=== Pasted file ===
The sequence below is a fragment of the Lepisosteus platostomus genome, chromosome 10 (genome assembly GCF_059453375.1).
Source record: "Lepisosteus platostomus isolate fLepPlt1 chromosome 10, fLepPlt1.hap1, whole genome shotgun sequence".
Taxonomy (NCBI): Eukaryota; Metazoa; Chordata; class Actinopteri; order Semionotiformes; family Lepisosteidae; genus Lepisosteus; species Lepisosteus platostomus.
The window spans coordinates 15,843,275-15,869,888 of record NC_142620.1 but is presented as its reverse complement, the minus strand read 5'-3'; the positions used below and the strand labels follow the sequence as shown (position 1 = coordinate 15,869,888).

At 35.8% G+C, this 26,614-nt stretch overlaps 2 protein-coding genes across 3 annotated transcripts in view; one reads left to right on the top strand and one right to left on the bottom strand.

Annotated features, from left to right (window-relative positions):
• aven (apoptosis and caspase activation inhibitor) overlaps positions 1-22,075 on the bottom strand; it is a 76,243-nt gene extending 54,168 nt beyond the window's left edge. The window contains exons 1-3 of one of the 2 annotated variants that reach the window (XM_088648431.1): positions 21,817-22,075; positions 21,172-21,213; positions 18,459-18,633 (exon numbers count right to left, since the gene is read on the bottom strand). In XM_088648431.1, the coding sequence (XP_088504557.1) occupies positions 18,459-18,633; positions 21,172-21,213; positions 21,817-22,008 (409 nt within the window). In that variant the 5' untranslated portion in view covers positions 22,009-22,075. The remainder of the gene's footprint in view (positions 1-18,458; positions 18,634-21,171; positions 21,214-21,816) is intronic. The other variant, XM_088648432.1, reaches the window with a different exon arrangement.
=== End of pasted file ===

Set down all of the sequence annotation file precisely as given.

The sequence below is a fragment of the Lepisosteus platostomus genome, chromosome 10 (genome assembly GCF_059453375.1).
Source record: "Lepisosteus platostomus isolate fLepPlt1 chromosome 10, fLepPlt1.hap1, whole genome shotgun sequence".
Taxonomy (NCBI): Eukaryota; Metazoa; Chordata; class Actinopteri; order Semionotiformes; family Lepisosteidae; genus Lepisosteus; species Lepisosteus platostomus.
The window spans coordinates 15,843,275-15,869,888 of record NC_142620.1 but is presented as its reverse complement, the minus strand read 5'-3'; the positions used below and the strand labels follow the sequence as shown (position 1 = coordinate 15,869,888).

At 35.8% G+C, this 26,614-nt stretch overlaps 2 protein-coding genes across 3 annotated transcripts in view; one reads left to right on the top strand and one right to left on the bottom strand.

Annotated features, from left to right (window-relative positions):
• aven (apoptosis and caspase activation inhibitor) overlaps positions 1-22,075 on the bottom strand; it is a 76,243-nt gene extending 54,168 nt beyond the window's left edge. The window contains exons 1-3 of one of the 2 annotated variants that reach the window (XM_088648431.1): positions 21,817-22,075; positions 21,172-21,213; positions 18,459-18,633 (exon numbers count right to left, since the gene is read on the bottom strand). In XM_088648431.1, the coding sequence (XP_088504557.1) occupies positions 18,459-18,633; positions 21,172-21,213; positions 21,817-22,008 (409 nt within the window). In that variant the 5' untranslated portion in view covers positions 22,009-22,075. The remainder of the gene's footprint in view (positions 1-18,458; positions 18,634-21,171; positions 21,214-21,816) is intronic. The other variant, XM_088648432.1, reaches the window with a different exon arrangement.